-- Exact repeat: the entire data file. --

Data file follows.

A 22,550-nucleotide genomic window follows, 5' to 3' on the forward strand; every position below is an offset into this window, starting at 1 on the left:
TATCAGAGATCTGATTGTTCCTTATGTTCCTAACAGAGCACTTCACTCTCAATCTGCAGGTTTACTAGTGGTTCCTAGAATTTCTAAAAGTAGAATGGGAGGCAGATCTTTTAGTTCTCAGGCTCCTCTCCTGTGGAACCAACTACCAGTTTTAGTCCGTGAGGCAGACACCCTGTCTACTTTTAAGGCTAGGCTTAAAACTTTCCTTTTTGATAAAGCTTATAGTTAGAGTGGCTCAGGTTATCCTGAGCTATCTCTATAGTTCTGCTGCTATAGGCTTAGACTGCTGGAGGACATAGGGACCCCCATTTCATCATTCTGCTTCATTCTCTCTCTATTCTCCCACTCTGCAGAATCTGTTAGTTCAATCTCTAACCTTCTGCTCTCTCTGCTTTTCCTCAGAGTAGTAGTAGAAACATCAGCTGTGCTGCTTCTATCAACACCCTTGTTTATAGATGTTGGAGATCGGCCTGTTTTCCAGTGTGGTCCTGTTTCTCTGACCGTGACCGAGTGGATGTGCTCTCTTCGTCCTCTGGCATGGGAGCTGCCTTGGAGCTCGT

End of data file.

A 22,550-nucleotide genomic window follows, 5' to 3' on the forward strand; every position below is an offset into this window, starting at 1 on the left:
TATCAGAGATCTGATTGTTCCTTATGTTCCTAACAGAGCACTTCACTCTCAATCTGCAGGTTTACTAGTGGTTCCTAGAATTTCTAAAAGTAGAATGGGAGGCAGATCTTTTAGTTCTCAGGCTCCTCTCCTGTGGAACCAACTACCAGTTTTAGTCCGTGAGGCAGACACCCTGTCTACTTTTAAGGCTAGGCTTAAAACTTTCCTTTTTGATAAAGCTTATAGTTAGAGTGGCTCAGGTTATCCTGAGCTATCTCTATAGTTCTGCTGCTATAGGCTTAGACTGCTGGAGGACATAGGGACCCCCATTTCATCATTCTGCTTCATTCTCTCTCTATTCTCCCACTCTGCAGAATCTGTTAGTTCAATCTCTAACCTTCTGCTCTCTCTGCTTTTCCTCAGAGTAGTAGTAGAAACATCAGCTGTGCTGCTTCTATCAACACCCTTGTTTATAGATGTTGGAGATCGGCCTGTTTTCCAGTGTGGTCCTGTTTCTCTGACCGTGACCGAGTGGATGTGCTCTCTTCGTCCTCTGGCATGGGAGCTGCCTTGGAGCTCGT